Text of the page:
The Distinction Between Meaningless Activity and Meaningful Actions, And Why It Can Make All The Difference

In today’s age of always connected devices and nonstop notifications, we all have more to do each day than the hours can fit. Crossing items off the to-do list always feels good and gives one a feeling of accomplishment, but have we ever stopped and asked ourselves – accomplishment towards what?

The ‘Busy’ Trap

Whenever I have stopped to ask myself that question, I have realised that I have fallen into the trap of being busy rather than being productive. Being busy often relieves us from the fear of sitting still and the pain of conscious thinking, while the really important tasks often gets neglected.

We are often sucked into doing meaningless activities, either through algorithms running on our “smart” devices, or through habits we have formed by emulating our peers rather than consciously choosing them. In other words, we waste most of our time doing meaningless activities that we have no time left for what really matters.

Meaningless Activity vs Meaningful Actions

Meaningless vs Meaningful

Everything that we do can be divided into either meaningless activity or meaningful actions. What I mean by meaningless activity is anything we do to only keep ourselves busy. Example – checking email and social media, hanging out with friends, or anything we do without a specific intention in mind.

In contrast with the above, any activity which adds meaning to your life, or takes you in the direction of a conscious intention (or a goal), is what I would term meaningful. It could be a business trip for one, or spending time with their family for another.

What is meaningless and meaningful is different for everyone. Only you can define that. No-one else can make that distinction for you.

We are often focussed on what is urgent or what seems important today that we end up ignoring what is really important for us in the long run. Only by being aware of our decisions we can be deliberate about them to move our life in the direction we want to go.

“A man who procrastinates in his choosing will inevitably have his choice made for him by circumstance.” – Hunter S Thompson

Focus and Prioritise

Research has shown that not having the courage to live a life true to ourselves, not expressing our feelings when we should have, and working too hard are the top three regrets people have at the end of their lives.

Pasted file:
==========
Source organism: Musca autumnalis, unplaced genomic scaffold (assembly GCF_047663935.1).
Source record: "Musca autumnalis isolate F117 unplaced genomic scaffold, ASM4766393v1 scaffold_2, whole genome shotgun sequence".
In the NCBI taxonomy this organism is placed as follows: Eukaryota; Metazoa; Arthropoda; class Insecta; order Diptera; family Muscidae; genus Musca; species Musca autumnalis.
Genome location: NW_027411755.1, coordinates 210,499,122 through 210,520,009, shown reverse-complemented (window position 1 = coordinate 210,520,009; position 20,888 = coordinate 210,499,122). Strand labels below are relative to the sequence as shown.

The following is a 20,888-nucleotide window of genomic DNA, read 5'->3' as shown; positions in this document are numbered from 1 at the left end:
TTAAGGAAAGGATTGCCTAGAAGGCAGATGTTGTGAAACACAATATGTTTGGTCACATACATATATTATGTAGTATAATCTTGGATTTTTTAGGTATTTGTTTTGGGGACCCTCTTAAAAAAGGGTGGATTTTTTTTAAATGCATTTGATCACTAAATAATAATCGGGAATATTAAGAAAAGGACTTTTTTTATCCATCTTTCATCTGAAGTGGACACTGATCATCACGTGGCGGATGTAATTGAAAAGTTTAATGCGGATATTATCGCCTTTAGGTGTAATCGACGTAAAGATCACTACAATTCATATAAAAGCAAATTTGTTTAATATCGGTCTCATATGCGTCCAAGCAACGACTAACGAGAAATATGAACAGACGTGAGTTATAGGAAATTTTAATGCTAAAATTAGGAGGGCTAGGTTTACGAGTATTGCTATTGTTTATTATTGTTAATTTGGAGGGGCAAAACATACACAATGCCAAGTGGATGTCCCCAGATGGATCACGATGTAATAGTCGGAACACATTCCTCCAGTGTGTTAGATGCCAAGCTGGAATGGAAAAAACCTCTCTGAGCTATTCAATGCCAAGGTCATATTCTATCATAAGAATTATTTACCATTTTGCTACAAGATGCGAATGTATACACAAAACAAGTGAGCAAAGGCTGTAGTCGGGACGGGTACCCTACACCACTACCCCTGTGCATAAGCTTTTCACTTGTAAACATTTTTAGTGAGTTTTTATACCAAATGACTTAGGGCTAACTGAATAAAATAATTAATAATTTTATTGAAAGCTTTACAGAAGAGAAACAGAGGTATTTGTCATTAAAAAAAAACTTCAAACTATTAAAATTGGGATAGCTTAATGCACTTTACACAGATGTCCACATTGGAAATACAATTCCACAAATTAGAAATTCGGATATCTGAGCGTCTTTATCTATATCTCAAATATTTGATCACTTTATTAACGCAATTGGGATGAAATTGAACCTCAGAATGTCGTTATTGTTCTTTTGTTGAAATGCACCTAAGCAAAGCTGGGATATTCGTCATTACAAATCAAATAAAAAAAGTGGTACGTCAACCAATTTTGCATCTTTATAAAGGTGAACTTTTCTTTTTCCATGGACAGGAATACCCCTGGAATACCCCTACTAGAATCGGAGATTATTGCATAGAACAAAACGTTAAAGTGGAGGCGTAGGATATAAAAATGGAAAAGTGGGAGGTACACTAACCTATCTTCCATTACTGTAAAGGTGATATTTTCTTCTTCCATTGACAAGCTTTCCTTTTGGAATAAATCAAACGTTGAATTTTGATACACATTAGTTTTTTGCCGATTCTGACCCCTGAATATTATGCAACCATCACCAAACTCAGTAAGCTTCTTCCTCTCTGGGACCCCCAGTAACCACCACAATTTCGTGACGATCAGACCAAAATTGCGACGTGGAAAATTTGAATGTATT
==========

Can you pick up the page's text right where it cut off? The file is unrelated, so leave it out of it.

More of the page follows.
Doing things that we find meaningful is essential to our well being. But how many of us spend time wondering about what gives our life meaning, and what is really important to us?

Three Questions

  • What are you good at?
  • What do you love doing?
  • What need can you serve?

I believe the intersection of answers to the above three questions will be the most meaningful work for you. Once you have these answers, it will give you the clarity to prioritise tasks and the courage to say “No” to anything that doesn’t align with what you discover.

Having the clarity about the “why” before the “what” and “how” of any action will ensure you create focused output that moves you forward, rather than effort that just takes you around in circles. So the next time you think you have no time to follow your dreams, you know you have fallen into the trap of being busy with meaningless activities.

Why we should stay alone more often?

In our daily lives, we strive to and take pride in being busy. We like to see ourselves multi-tasking and bask in the glory of productivity when someone acknowledges us. We live with other people (whether family or friends), work in teams and do almost everything in groups. Or we always have our mobile phone, some book or movie, or the ever ubiquitous internet with us for company. Staying alone is what we end up thinking as a waste of time.

But man is essentially an individual. He was born alone and will die alone. He does talk and interact with other people in a number of ways but in a very primitive and biological way, man is essentially individual. Sitting alone for some time should not be unsettling or unnerving, like it sometime gets in our lives. In fact, giving some time only for ourselves could be one of the most enriching experiences ever if one tries to do so. And it can solve a lot of our problems. Problems which arise only because of our inability to stay alone with our thoughts.

If one can be content while sitting alone and don’t feel (or act on) the urge of checking what your friends are doing on social media or the urge to go out and shop and eat your favourite burger or pizza, a lot of our problems can just melt away. It can break the chains and bonds of normal life and we will longer need to be constantly busy just to match up with our peers and unnecessary comparison with others. Being busy, ironically, is the place where all our problems and stress arise out of.

I restore myself when I'm alone - Marilyn Monroe

I restore myself when I'm alone - Marilyn Monroe

If you think man is a social animal and cannot survive individually, think again. Man is not fish, and from time to time, he can (and should) get away from water (daily life). We will not die like fish if we spend some time out of water (alone). In fact, we can cherish our individuality and come back to our daily lives refreshed and replenished. A day spent alone from time to time will reduce the chatter of everyday life. You learn to listen to your thoughts, be aware of the different urges to be busy you will have, and then just let them be. And let me tell you, it is not easy to be alone. It can be very unsettling at first, and you can find many reasons to ‘do‘ something. But don’t let your ‘wanting-to-be-productive’ side deny you of your right to spend some time alone.